Cryospheric Sciences

Climate Change & the Cryosphere: Fjord sediments reveal how melting ice impact the marine ecosystem

Glacier debris ice floating in a bay

It is scary how fast the Greenland Ice Sheet is melting and how much freshwater it is discharging to the coastal areas around Greenland. This freshening is having a serious impact to coastal marine primary production, which is the foundation of the Arctic marine food web. Now, because of increased melting and freshwater discharge, we need to understand how coastal ecosystems will react. How will Arctic coastal ecosystems change? As highlighted by the IPCC, future ecosystem projections have a large degree of uncertainty because of a lack of long-term time series. To solve this, paleoclimate scientists can use marine sediment archives to produce long-term records of productivity and ecosystem changes under different climate conditions.

A harsh environment teeming with life

The Arctic is known for its harsh, long, cold, and dark winters. You know how short and mild the summers are when you hear the joke “The last summer was on a Tuesday”. But seriously, we are talking about extreme conditions, where only the most specialised species can survive. Despite the icy conditions, Arctic coastal regions are full of life. Especially Arctic fjords have a high marine primary production which sustains large fisheries and support higher trophic levels such as seals, whales, sea birds, and other marine mammals. These fisheries and other marine resources around Greenland are essential for the indigenous people. Their nutrition and identity are tightly linked to harvesting and hunting of marine species, and fisheries around Greenland make about 90 % of the country´s total export.

From the oceans to our dinner table, or not?

The coastal marine ecosystems are literally on the front line of the changing cryosphere, as the Greenland ice sheet discharges ca. 1000 Gt of freshwater every year (Mankoff et al. 2020). This fierce number is even expected to increase in the future (Fettweis et al., 2013). Freshwater discharge and the rapidly diminishing sea ice cover are today changing the physical and chemical properties of the water column (read more Greenland’s fjords in this blog post). Together with other controlling factors, such as glacier type, fjord geometry and nutrient availability, these changes are governing the primary production in the fjords (Hopwood et al., 2020). Recent studies have shown that the marine terminating parts of the ice sheet are crucial for the primary production. As the subglacial meltwater discharges from marine-terminating glaciers, an upwelling is caused, which brings nutrients from the deep water to the surface for the primary producers. Because of this process, the highest fjord primary production rates are found close to marine-terminating glaciers (Meire et al., 2017).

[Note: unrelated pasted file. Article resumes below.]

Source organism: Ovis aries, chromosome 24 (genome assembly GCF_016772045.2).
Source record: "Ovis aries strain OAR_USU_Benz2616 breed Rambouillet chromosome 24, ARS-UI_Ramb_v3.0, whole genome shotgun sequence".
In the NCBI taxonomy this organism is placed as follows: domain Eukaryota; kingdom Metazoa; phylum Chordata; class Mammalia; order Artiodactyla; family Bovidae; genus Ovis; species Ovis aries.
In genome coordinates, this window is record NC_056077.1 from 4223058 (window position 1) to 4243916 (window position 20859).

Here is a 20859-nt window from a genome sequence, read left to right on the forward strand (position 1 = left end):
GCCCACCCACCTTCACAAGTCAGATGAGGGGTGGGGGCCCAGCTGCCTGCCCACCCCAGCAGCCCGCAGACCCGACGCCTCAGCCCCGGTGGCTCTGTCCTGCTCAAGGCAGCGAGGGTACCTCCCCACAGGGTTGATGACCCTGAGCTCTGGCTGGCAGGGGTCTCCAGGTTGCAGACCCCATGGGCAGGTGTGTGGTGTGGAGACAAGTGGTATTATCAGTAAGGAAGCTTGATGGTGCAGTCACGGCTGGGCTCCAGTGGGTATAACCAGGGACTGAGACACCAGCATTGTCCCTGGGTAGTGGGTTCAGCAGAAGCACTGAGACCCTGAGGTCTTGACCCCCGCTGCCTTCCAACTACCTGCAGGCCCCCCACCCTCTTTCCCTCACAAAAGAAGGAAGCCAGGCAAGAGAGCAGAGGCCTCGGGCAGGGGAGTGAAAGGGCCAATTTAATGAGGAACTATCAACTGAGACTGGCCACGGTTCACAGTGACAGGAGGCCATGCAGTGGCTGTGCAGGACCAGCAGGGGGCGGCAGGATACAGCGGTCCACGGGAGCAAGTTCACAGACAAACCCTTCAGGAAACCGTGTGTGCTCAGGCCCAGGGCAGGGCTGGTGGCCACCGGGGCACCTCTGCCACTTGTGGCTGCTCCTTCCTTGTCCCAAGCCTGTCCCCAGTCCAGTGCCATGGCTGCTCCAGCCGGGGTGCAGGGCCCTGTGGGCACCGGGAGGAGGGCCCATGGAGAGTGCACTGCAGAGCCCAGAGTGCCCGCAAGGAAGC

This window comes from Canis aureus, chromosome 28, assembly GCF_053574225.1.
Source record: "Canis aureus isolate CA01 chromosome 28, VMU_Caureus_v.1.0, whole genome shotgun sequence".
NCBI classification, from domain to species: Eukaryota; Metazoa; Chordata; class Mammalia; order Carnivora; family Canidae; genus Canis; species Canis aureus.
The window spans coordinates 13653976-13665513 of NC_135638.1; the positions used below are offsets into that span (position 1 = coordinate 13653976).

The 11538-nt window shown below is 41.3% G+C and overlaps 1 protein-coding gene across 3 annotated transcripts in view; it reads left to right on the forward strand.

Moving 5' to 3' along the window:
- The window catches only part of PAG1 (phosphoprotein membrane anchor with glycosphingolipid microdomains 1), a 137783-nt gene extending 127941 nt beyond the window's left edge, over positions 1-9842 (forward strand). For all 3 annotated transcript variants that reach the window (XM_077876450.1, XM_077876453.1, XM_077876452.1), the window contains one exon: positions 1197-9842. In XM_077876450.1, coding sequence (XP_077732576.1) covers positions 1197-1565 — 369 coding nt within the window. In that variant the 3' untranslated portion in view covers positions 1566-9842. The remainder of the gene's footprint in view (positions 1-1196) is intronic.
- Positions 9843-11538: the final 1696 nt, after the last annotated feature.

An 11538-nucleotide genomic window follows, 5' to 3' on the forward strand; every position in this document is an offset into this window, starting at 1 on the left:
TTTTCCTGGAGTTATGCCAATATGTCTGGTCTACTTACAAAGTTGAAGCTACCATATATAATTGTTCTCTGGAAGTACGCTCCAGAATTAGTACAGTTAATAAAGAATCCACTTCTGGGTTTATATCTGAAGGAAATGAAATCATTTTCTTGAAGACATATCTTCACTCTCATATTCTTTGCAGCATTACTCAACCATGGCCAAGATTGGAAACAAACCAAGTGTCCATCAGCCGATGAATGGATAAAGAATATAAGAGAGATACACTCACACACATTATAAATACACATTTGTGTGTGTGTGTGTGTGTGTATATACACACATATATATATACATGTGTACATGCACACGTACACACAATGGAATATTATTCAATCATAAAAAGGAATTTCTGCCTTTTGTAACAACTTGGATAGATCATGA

Schematic of a glacier terminating into a fjord. Its subglacial water causes upwelling, which stimulates the growth of primary producers and the remaining foodweb.

Marine-terminating glaciers support higher marine productivity close to glacier terminus because subglacial melting causes upwelling of nutrient rich deep waters to the surface for the phytoplankton (modified from Meire et al., 2017).


As the Greenland Ice Sheet is losing mass rapidly and its marine-terminating glaciers are retreating towards the land, the question is: “What will happen to these vulnerable coastal ecosystems in the future?” In detail, this means we do not know if fjords will bloom and flourish with numerous species, or if the marine production will slowly decrease leading to significantly smaller fishery yields. Our knowledge of cryosphere impacts on coastal ecosystems is limited and mostly based on monitoring data, such as from the Greenland Ecosystem Monitoring (GEM). However, these monitoring datasets often cover only the last few decades, when the Arctic already experienced many rapid changes. But luckily, marine sediment archives can provide us a long-term paleo-perspective and tell us more about the natural state of ecosystems and how cryosphere changes impacted them before human-caused climate change started. This way we can understand the recent changes in a wider context of long-term natural variability.